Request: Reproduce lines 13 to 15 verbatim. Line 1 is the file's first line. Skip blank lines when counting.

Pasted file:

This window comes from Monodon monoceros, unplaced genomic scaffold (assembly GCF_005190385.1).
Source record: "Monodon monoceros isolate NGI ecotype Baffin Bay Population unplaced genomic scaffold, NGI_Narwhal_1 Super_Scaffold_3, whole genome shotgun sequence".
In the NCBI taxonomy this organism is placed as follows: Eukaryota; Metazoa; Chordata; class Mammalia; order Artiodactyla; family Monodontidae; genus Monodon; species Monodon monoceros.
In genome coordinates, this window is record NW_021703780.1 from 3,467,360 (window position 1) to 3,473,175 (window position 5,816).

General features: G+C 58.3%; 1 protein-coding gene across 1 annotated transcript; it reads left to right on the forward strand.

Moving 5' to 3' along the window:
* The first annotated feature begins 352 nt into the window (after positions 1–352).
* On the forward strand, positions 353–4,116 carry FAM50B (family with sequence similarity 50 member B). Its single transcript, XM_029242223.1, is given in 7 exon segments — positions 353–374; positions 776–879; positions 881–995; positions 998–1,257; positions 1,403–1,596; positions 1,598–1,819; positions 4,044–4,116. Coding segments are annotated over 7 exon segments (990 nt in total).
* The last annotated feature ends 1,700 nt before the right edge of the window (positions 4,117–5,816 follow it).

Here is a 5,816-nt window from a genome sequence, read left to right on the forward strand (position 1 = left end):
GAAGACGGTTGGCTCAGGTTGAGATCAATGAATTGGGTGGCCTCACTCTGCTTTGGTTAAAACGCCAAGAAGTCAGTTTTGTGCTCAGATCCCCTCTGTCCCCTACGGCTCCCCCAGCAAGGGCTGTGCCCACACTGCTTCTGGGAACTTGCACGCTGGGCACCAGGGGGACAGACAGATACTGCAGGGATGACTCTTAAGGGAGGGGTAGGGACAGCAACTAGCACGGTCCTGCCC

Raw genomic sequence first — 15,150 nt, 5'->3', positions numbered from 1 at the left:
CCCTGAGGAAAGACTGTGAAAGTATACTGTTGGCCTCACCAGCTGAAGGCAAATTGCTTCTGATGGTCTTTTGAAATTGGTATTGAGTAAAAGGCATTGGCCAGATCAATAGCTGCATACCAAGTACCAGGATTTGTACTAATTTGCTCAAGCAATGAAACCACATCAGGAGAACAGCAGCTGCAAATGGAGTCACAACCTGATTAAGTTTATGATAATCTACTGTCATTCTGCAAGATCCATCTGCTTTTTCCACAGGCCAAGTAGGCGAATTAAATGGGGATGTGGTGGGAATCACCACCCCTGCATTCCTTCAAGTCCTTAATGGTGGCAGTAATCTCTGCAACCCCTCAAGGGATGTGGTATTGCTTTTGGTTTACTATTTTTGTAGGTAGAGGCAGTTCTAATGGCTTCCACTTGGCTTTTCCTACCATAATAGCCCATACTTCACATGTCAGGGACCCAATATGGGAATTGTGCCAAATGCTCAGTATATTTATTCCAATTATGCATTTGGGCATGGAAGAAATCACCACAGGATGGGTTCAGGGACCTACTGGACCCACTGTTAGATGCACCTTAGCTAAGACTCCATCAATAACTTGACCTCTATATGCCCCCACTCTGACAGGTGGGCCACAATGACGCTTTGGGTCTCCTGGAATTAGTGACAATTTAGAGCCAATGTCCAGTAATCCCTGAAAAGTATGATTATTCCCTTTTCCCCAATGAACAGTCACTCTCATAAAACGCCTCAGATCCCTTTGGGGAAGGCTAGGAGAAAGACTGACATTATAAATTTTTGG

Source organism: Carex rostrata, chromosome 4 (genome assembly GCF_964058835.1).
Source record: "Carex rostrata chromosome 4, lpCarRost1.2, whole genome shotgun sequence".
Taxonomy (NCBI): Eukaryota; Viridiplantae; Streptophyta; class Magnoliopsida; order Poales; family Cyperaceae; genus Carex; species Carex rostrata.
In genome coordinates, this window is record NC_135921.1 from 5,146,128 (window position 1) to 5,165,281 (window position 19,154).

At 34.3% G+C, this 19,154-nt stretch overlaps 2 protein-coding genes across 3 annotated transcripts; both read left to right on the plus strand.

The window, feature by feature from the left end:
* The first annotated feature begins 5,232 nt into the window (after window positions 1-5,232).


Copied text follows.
CCCTGAGGAAAGACTGTGAAAGTATACTGTTGGCCTCACCAGCTGAAGGCAAATTGCTTCTGATGGTCTTTTGAAATTGGTATTGAGTAAAAGGCATTGGCCAGATCAATAGCTGCATACCAAGTACCAGGATTTGTACTAATTTGCTCAAGCAATGAAACCACATCAGGAGAACAGCAGCTGCAAATGGAGTCACAACCTGATTAAGTTTATGATAATCTACTGTCATTCTGCAAGATCCATCTGCTTTTTCCACAGGCCAAGTAGGCGAATTAAATGGGGATGTGGTGGGAATCACCACCCCTGCATTCCTTCAAGTCCTTAATGGTGGCAGTAATCTCTGCAACCCCTCAAGGGATGTGGTATTGCTTTTGGTTTACTATTTTTGTAGGTAGAGGCAGTTCTAATGGCTTCCACTTGGCTTTTCCTACCATAATAGCCCATACTTCACATGTCAGGGACCCAATATGGGAATTGTGCCAAATGCTCAGTATATTTATTCCAATTATGCATTTGGGCATGGAAGAAATCACCACAGGATGGGTTCAGGGACCTACTGGACCCACTGTTAGATGCACCTTAGCTAAGACTCCATCAATAACTTGACCTCTATATGCCCCCACTCTGACAGGTGGGCCACAATGACGCTTTGGGTCTCCTGGAATTAGTGACAATTTAGAGCCAATGTCCAGTAATCCCTGAAAAGTATGATTATTCCCTTTTCCCCAATGAACAGTCACTCTCATAAAACGCCTCAGATCCCTTTGGGGAAGGCTAGGAGAAAGACTGACATTATAAATTTTTGG

Source organism: Carex rostrata, chromosome 4 (genome assembly GCF_964058835.1).
Source record: "Carex rostrata chromosome 4, lpCarRost1.2, whole genome shotgun sequence".